Bob Costas got his big break hosting National Football League, and he hosted “Football Night in America” for more than a decade. But that doesn’t mean he has a positive opinion of the sport. As far as he’s concerned, football in America is coming to an end.
“The reality is that this game destroys people’s brains," said Costas on Tuesday night during a roundtable discussion at the University of Maryland, reported USA Today.
He shared that he believes the sport will “collapse over time” unless the league is able to develop technology that could make it significantly safer. The decline of football, once a “cash machine,” is, in his mind, the biggest story in American sports history.
“The cracks in the foundation are there,” said Costas. “The day-to-day issues, as serious as they may be, they may come and go. But you cannot change the nature of the game. I certainly would not let, if I had an athletically gifted 12- or 13-year-old son, I would not let him play football.”
USA Today reported that Costas joined Sports columnist Christine Brennan, Tony Kornheiser, and Mike Wilbon at the Maryland’s annual Shirley Povich Symposium. The symposium, named after the late Washington Post sports columnist, dealt with a variety of issues in sports, but the future of football became a focus.
Kornheiser, a former sportswriter for the Washington Post, said he believed football would follow the same trajectory as boxing. In other words, he believed the safety concerns might lead to the game being obsolete in the coming decades.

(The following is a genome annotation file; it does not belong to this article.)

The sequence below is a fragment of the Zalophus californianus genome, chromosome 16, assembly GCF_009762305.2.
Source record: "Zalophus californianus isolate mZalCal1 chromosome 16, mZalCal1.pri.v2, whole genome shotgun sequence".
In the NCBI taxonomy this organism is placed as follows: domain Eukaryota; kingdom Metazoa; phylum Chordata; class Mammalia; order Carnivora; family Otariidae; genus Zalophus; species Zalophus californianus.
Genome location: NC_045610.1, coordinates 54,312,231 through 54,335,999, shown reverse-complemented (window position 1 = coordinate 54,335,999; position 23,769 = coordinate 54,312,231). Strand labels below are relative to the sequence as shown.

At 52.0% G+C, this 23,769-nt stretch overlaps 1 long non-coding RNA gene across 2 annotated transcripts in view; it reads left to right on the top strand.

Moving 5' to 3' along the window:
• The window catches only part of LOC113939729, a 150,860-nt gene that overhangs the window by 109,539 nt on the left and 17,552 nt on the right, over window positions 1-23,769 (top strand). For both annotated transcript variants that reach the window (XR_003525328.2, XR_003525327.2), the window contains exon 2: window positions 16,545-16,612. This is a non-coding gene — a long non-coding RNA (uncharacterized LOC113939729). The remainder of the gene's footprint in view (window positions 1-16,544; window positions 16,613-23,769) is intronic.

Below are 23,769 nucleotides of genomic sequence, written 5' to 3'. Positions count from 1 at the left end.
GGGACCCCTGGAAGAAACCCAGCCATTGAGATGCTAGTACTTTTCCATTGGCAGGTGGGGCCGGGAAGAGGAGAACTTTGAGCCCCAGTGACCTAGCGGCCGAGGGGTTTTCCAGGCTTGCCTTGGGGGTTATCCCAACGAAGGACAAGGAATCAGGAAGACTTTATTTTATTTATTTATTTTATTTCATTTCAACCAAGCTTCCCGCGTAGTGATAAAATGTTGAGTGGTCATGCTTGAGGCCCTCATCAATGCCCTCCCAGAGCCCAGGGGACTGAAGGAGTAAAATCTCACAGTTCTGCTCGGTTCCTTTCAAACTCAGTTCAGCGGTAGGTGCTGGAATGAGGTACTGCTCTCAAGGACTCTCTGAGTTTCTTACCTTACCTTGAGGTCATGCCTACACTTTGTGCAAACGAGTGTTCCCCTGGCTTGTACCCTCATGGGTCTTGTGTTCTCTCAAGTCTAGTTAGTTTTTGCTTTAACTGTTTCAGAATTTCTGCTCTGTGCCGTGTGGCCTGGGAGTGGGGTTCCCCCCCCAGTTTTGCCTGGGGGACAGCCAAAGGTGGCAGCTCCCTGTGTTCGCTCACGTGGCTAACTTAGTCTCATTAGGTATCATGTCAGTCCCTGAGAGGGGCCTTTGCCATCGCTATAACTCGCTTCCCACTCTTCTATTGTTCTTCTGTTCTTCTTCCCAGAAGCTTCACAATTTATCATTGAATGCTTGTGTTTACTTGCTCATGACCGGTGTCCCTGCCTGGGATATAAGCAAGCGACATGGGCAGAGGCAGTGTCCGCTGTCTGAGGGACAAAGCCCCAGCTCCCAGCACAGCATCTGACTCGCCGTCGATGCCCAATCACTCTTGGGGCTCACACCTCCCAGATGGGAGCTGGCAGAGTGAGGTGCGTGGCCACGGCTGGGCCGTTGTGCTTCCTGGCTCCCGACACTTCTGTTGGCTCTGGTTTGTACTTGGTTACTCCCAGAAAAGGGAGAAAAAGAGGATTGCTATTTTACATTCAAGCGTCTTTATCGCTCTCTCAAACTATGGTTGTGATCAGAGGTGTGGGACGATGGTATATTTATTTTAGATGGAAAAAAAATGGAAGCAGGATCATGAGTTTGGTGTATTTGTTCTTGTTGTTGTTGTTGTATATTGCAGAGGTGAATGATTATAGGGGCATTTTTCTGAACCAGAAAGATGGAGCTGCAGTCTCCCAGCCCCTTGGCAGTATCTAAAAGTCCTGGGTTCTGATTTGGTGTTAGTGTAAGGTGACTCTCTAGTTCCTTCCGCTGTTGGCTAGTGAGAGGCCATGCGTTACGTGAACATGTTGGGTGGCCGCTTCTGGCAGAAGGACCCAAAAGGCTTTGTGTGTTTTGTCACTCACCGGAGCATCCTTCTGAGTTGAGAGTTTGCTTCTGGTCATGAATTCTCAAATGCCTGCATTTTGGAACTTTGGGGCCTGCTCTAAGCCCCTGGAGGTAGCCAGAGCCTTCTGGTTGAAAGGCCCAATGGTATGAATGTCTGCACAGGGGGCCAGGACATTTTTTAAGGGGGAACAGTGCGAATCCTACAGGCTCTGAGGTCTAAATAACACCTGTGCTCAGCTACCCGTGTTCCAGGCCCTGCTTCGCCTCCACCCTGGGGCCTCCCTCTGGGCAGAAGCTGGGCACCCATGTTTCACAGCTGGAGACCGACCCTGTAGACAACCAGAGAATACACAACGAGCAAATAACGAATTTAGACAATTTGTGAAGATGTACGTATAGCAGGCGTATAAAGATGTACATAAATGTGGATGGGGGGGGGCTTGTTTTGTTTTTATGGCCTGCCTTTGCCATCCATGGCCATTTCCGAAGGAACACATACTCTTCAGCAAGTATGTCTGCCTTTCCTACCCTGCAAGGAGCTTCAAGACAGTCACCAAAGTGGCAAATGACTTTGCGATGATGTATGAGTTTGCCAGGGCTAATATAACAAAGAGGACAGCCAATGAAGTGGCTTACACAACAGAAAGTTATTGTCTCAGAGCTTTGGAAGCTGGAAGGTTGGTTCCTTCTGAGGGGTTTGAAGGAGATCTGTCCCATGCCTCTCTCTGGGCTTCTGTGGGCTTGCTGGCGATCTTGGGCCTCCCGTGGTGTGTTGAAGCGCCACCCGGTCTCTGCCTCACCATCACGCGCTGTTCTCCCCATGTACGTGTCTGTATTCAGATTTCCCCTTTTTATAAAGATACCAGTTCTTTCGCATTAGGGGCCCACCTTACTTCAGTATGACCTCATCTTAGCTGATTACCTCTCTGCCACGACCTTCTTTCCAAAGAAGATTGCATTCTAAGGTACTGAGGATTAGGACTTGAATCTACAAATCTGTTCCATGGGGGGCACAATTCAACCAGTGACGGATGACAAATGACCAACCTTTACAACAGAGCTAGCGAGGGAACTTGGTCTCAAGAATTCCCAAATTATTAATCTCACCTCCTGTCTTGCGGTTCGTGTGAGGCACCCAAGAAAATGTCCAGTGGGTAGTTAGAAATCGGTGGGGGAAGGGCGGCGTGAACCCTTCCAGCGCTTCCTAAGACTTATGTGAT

“It’s not going to happen this year, and it’s not going to happen in five years or 10 years," said Kornheiser. “But Bob is right: at some point, the cultural wheel turns just a little bit, almost imperceptibly, and parents say, ‘I don’t want my kids to play.’ And then it becomes only the province of the poor, who want it for economic reasons to get up and out.”
He continued, “If they don’t find a way to make it safe, and we don’t see how they will ... the game's not going to be around. It's not."
ESPN commentator Michael Wilbon identified another issue with football. He said the sport lacks international appeal, partly because of the way it controls the players and their public images.
"Football wants to distance itself and put a moat between itself and its fan base. It doesn't want to talk to them," Wilbon said. "'Well, Tom Brady's available on Tuesdays to talk.' Well, LeBron (James) is available every d—— day. He's available every day on Instagram, on Twitter, on whatever it is. And it's not filtered."
Costas returned the conversation to the safety concerns. He noted that the NFL continues to study the dangers of the sports, in what he calls a defense mechanism. He doesn’t think that will help them.
“The more information (that) comes out, the worse it looks,” said the 28-time Emmy Award winner.
Costas believes that eventually families will read the stats and reach the “common-sense conclusion," that children should not play tackle football. He says they shouldn’t play until they’re 18—if they play at all.
“But then where’s the talent pool for college? What happens to college football?” Costas continued. “The whole thing could collapse like a house of cards if people actually begin connecting the dots.”